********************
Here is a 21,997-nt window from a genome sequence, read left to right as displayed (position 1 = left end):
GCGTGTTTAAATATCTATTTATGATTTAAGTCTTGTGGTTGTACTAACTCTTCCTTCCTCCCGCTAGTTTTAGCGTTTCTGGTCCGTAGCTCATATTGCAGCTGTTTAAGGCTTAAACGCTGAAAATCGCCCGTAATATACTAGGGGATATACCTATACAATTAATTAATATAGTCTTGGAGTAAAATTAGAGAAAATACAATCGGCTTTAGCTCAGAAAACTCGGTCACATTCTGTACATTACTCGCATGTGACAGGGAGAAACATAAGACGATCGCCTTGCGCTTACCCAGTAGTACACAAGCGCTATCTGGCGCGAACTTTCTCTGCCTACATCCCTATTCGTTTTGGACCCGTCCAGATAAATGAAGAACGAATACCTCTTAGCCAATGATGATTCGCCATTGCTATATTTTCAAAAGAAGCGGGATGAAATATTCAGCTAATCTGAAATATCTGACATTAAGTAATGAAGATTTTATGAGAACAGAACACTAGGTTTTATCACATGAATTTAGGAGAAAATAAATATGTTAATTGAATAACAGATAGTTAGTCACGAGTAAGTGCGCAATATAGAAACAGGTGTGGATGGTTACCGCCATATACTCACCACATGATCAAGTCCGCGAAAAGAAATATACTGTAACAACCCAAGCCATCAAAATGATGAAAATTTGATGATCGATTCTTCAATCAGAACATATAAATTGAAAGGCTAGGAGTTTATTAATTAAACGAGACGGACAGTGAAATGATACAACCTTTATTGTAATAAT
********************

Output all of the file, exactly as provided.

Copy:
Here is a 21,997-nt window from a genome sequence, read left to right as displayed (position 1 = left end):
GCGTGTTTAAATATCTATTTATGATTTAAGTCTTGTGGTTGTACTAACTCTTCCTTCCTCCCGCTAGTTTTAGCGTTTCTGGTCCGTAGCTCATATTGCAGCTGTTTAAGGCTTAAACGCTGAAAATCGCCCGTAATATACTAGGGGATATACCTATACAATTAATTAATATAGTCTTGGAGTAAAATTAGAGAAAATACAATCGGCTTTAGCTCAGAAAACTCGGTCACATTCTGTACATTACTCGCATGTGACAGGGAGAAACATAAGACGATCGCCTTGCGCTTACCCAGTAGTACACAAGCGCTATCTGGCGCGAACTTTCTCTGCCTACATCCCTATTCGTTTTGGACCCGTCCAGATAAATGAAGAACGAATACCTCTTAGCCAATGATGATTCGCCATTGCTATATTTTCAAAAGAAGCGGGATGAAATATTCAGCTAATCTGAAATATCTGACATTAAGTAATGAAGATTTTATGAGAACAGAACACTAGGTTTTATCACATGAATTTAGGAGAAAATAAATATGTTAATTGAATAACAGATAGTTAGTCACGAGTAAGTGCGCAATATAGAAACAGGTGTGGATGGTTACCGCCATATACTCACCACATGATCAAGTCCGCGAAAAGAAATATACTGTAACAACCCAAGCCATCAAAATGATGAAAATTTGATGATCGATTCTTCAATCAGAACATATAAATTGAAAGGCTAGGAGTTTATTAATTAAACGAGACGGACAGTGAAATGATACAACCTTTATTGTAATAAT